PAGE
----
TDF tenofovir disoproxil fumarate
Standard DoseOne 300 mg tablet once daily, without regard to food in adults and children at least 2 years old weighing at least 21 pounds (10 kg). Viread tablets are also available in the following dosages: 150 mg, 200 mg, 250 mg tablets, and oral powder (40 mg/g in 60 g packets). Viread tablets can be disintegrated in water, grape juice, or orange juice with minor stirring and pressure from a spoon. In children, Viread is dosed based on body weight. See package insert for specific weight-based dosing. Must be taken in combination with another antiretroviral(s).
Take missed dose as soon as possible, unless it is closer to the time of your next dose. Do not double up on your next dose. Dosing frequency needs to be adjusted for adults and children with decreased kidney function (for creatinine clearance, or CrCl, less than 50 mL/min). See package insert for guidance on dosing in the setting of kidney impairment. FDA approved for chronic HBV in patients 12 years and older weighing at least 77 pounds (35 kg).
See package insert for more complete information on potential side effects and interactions.
ManufacturerGilead Sciences, Inc.
(800) GILEAD-5 (445-3235)
AWP300 mg tablets: $1,504.20/month
generic 300 mg tablets: $1,151.82/month
Potential Side Effects and Toxicity
Generally well tolerated, but some may experience nausea, diarrhea, vomiting, and gas. Decreases in bone mineral density (BMD) have been observed. BMD monitoring should be considered in people who have a history of bone fracture due to bone disease or are at risk for osteopenia or osteoporosis. Viread may cause kidney toxicities. Creatinine clearance (CrCl) should be assessed before initiating treatment. In addition to CrCl, glucose and protein in the urine and serum phosphorus should be monitored more often in patients at risk for kidney problems. Tell your provider about any pain in extremities, persistent or worsening bone pain and fractures, with or without muscular pain or weakness, as well as any concerning changes in urinary habits, as these could be signs of kidney problems. If you have HIV and HBV, guidelines recommend treatment for both viruses. Viread can treat both HIV and HBV, but must be used in combination with another hep B drug (such as Emtriva) to treat the hep B. If you are co-infected with HBV and HIV, you should not stop Viread without medical supervision because it can cause your HBV to flare and cause you to experience signs and symptoms of acute hepatitis. HBV should be closely monitored by your provider. The Viread formulation contains lactose, which can cause some abdominal discomfort, especially in patients sensitive to lactose.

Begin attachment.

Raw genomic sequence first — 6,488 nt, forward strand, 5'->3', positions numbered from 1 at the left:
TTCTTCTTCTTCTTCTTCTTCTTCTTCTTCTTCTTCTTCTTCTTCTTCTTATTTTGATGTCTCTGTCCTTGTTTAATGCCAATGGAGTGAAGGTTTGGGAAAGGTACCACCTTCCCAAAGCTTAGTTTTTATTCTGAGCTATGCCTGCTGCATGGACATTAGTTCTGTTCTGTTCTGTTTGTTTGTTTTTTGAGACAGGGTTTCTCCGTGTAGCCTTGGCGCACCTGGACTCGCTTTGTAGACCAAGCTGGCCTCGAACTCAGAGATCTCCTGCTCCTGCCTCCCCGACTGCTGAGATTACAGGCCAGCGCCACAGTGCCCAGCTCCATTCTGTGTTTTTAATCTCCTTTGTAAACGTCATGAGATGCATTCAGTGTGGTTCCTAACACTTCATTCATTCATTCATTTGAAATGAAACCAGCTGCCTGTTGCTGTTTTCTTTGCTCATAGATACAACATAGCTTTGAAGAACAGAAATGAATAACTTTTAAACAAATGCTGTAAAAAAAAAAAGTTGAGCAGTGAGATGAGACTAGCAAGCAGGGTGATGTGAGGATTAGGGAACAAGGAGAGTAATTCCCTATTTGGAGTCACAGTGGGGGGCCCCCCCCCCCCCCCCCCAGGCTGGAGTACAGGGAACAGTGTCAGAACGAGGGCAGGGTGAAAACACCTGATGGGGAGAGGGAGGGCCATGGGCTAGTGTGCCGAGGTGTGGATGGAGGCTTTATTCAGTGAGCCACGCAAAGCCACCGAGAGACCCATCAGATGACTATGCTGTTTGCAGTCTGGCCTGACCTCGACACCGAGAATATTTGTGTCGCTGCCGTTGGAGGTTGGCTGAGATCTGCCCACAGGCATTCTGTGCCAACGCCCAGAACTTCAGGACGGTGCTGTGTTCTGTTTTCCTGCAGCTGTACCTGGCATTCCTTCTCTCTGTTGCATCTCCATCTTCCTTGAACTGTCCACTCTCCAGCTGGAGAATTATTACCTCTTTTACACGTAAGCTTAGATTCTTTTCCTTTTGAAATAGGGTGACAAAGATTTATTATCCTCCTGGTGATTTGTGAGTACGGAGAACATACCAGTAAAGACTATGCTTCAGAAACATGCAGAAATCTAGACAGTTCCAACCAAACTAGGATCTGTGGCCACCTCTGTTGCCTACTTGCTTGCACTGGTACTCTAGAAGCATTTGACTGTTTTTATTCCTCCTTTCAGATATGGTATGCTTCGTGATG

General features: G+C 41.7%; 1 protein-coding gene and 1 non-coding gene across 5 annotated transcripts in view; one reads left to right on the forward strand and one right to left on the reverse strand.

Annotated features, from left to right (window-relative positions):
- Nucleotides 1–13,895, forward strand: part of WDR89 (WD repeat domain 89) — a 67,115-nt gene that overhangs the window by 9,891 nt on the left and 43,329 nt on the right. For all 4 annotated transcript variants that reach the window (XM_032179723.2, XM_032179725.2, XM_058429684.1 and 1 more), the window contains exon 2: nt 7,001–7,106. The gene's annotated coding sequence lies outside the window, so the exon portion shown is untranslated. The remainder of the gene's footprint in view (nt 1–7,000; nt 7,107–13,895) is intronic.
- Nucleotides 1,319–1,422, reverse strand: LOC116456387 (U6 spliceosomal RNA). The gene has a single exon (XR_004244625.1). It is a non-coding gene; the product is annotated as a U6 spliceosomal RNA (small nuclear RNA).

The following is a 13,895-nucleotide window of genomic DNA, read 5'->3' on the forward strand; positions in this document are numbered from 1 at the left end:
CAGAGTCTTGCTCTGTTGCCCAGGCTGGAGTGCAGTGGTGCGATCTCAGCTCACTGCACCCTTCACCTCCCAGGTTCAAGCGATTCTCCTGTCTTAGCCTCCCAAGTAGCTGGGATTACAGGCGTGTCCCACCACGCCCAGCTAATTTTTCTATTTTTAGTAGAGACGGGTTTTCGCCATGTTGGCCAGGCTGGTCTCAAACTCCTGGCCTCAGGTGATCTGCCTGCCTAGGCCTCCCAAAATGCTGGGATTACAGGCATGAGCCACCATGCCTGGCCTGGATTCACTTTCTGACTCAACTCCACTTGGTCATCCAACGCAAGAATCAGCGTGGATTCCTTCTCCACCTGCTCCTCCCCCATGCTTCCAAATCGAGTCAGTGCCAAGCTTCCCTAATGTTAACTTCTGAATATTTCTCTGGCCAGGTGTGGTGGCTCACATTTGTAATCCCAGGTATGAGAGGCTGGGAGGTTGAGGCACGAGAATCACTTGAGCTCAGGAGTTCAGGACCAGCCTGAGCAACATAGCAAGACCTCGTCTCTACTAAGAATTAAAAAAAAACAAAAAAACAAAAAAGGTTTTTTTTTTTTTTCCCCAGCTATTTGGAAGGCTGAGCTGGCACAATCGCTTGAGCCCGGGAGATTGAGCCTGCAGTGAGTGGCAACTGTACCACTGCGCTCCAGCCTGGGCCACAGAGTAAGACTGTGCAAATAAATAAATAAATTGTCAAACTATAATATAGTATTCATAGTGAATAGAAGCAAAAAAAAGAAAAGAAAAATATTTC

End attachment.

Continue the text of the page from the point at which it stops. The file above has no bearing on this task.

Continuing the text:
Potential Drug Interactions
Viread decreases the levels of Reyataz; therefore, Reyataz 300 mg must be boosted with Norvir 100 mg or Tybost 150 mg (taken together with food) when used in combination with TDF. Kaletra, Prezista/Norvir, and Reyataz/Norvir increase Viread levels, but there is no dose adjustment needed. Patients taking Kaletra, Prezista/Norvir, or Reyataz/Norvir with TDF should be monitored for Viread side effects (including kidney disorders) due to the higher TDF levels. Do not take Viread with adefovir. Avoid taking Viread with drugs that negatively affect the kidneys, including chronic use or high doses of NSAIDS (non-steroidal anti-inflammatory drugs for pain, such as Advil or Motrin (ibuprofen) and Aleve (naproxen). Viread may be used with hepatitis C drugs such as Harvoni or Zepatier, depending on the other components in the HIV regimen. Monitor for tenofovir toxicities if used with Epclusa. Tell your provider or pharmacist about all medications, herbals, and supplements you are taking or thinking of taking, prescribed or not.
TDF with emtricitabine (as Truvada) and TDF with lamivudine (as Cimduo or Temixys) are recommended NRTI combinations by DHHS HIV treatment guidelines for first-time therapy. A new version of tenofovir, called tenofovir alafenamide (TAF), replaced TDF in certain fixed-dose combinations. Biktarvy, Genvoya, Odefsey, and Symtuza are four single-tablet regimens containing TAF instead of TDF. Descovy is another version of Truvada, combining emtricitabine with TAF instead of TDF. In clinical trials, TAF had fewer kidney and bone issues than TDF. The NIH reported infants exposed in the womb to TDF may have lower bone mineral content than those exposed to other antivirals. Tenofovir DF was approved in 2012 as part of Truvada for HIV prevention as PrEP (pre-exposure prophylaxis; see Truvada for PrEP page). TDF is part of the single-tablet regimens Atripla, Symfi, Symfi Lo, Complera, Delstrigo, and Stribild as well as the fixed-dose combination tablets Cimduo and Temixys. Viread is part of the combination tablets Truvada, Cimduo, and Temixys, which are recommended by DHHS as part of the preferred NRTI combination components of an ART regimen in pregnancy.
Dr. Ross Slotten says:
No comment provided because of redundancy. Viread is almost exclusively used as part of combination tablets.
Activist Bridgette Picou says:
Viread, more commonly known as tenofovir disoproxil fumarate (TDF), is a component of Truvada. It is also found in several STRs. TDF has been known to cause kidney toxicity and bone density loss, so monitoring will need to be done while taking the medication. Often the symptoms of the kidney problems will disappear once the medication is discontinued. The newer formulation of the drug is called TAF, and has a better safety profile and is becoming more widely used. Even with this, TDF is mostly well tolerated. Side effects should be minimal.